Dwelling coverage, both as part of your homeowners policy and on its own, covers the physical structure, the “dwelling,” of your property in the event it’s damaged by any sort of covered peril. Most standard home insurance policies define your dwelling as your home and any structures attached to it, such as a garage or porch.
If you only have dwelling coverage for your property, that means only the structure of your home is covered in the event of damage, not any personal belongings within the house. You also don’t have personal liability coverage, meaning you aren’t protected from lawsuits in the event someone is injured on your property.
What does dwelling coverage cover?
Dwelling coverage covers all perils that are outlined in your homeowners insurance policy that may harm the structure of your home. Standard homeowners insurance policies generally have fire, lightning, windstorms, hail, theft, and water damage as covered perils. If any of these cause damage to your home and you purchased dwelling coverage, you’ll receive payment to rebuild it, up to the amount of dwelling coverage you bought.
As a rule of thumb, dwelling coverage should be purchased up to the amount it would cost to rebuild your entire home. If your home is destroyed in a hurricane, for instance, and you didn’t purchase enough coverage to rebuild, you’d be left to pay the difference out of pocket. Homeowners who have trouble getting a standard homeowners insurance policy due to poor credit, poor condition of their home or other reasons, may be able to purchase owner-occupied dwelling insurance.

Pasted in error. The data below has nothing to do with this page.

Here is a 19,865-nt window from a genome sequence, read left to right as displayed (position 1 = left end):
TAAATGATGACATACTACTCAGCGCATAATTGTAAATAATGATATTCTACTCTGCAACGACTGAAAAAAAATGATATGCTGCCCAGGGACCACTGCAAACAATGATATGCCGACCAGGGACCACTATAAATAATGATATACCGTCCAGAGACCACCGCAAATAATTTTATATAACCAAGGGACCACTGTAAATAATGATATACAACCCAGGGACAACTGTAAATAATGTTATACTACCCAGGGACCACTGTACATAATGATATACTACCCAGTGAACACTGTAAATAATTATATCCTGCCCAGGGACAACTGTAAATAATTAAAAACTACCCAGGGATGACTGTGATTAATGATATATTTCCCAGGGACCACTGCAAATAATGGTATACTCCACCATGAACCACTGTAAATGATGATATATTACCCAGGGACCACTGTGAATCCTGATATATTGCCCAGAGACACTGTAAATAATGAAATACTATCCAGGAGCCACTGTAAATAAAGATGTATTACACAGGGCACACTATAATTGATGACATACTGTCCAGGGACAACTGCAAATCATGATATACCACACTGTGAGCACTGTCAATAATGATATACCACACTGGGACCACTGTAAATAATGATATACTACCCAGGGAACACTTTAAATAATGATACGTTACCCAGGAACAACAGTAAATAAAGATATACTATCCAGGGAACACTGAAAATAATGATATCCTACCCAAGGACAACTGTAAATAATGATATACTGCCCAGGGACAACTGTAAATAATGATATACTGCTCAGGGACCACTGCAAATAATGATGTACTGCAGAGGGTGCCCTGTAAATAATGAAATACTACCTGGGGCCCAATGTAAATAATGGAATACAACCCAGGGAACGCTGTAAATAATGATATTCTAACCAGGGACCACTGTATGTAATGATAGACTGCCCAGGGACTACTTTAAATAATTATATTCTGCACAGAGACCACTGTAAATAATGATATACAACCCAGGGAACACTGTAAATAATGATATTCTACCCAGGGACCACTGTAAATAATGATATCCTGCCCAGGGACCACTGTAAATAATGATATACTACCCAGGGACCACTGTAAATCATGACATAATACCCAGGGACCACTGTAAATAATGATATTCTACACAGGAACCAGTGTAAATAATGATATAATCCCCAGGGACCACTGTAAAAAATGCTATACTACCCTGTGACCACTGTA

What doesn’t dwelling coverage cover?
Dwelling coverage alone doesn’t cover any personal items within the home. Even though dwelling coverage does protect against theft, it only covers damage that may be done to your property by a burglar, like a broken window, not anything that is stolen. Dwelling coverage also doesn’t cover detached structures, such as a shed. Dwelling coverage, when included in your homeowners policy or purchased separately, also doesn’t cover damage caused by floods or earthquakes. You’ll need to buy separate flood insurance or earthquake insurance to protect your home from these perils.
Personal liability insurance isn’t included in dwelling coverage, so if someone is injured on your property, you’re liable as the owner and could potentially be sued. Policyholders who own a vacation home and rent it out part of the year should definitely consider, and may be required, to purchase personal liability coverage in addition to dwelling coverage. Dwelling and liability coverage may be packaged as landlord insurance by some insurance companies.
Dwelling insurance is one way to save money on insurance for those who own multiple homes or rental properties. While it covers the most important aspect of your property, which is the structure itself, it has significant lapses in coverage in other important areas.
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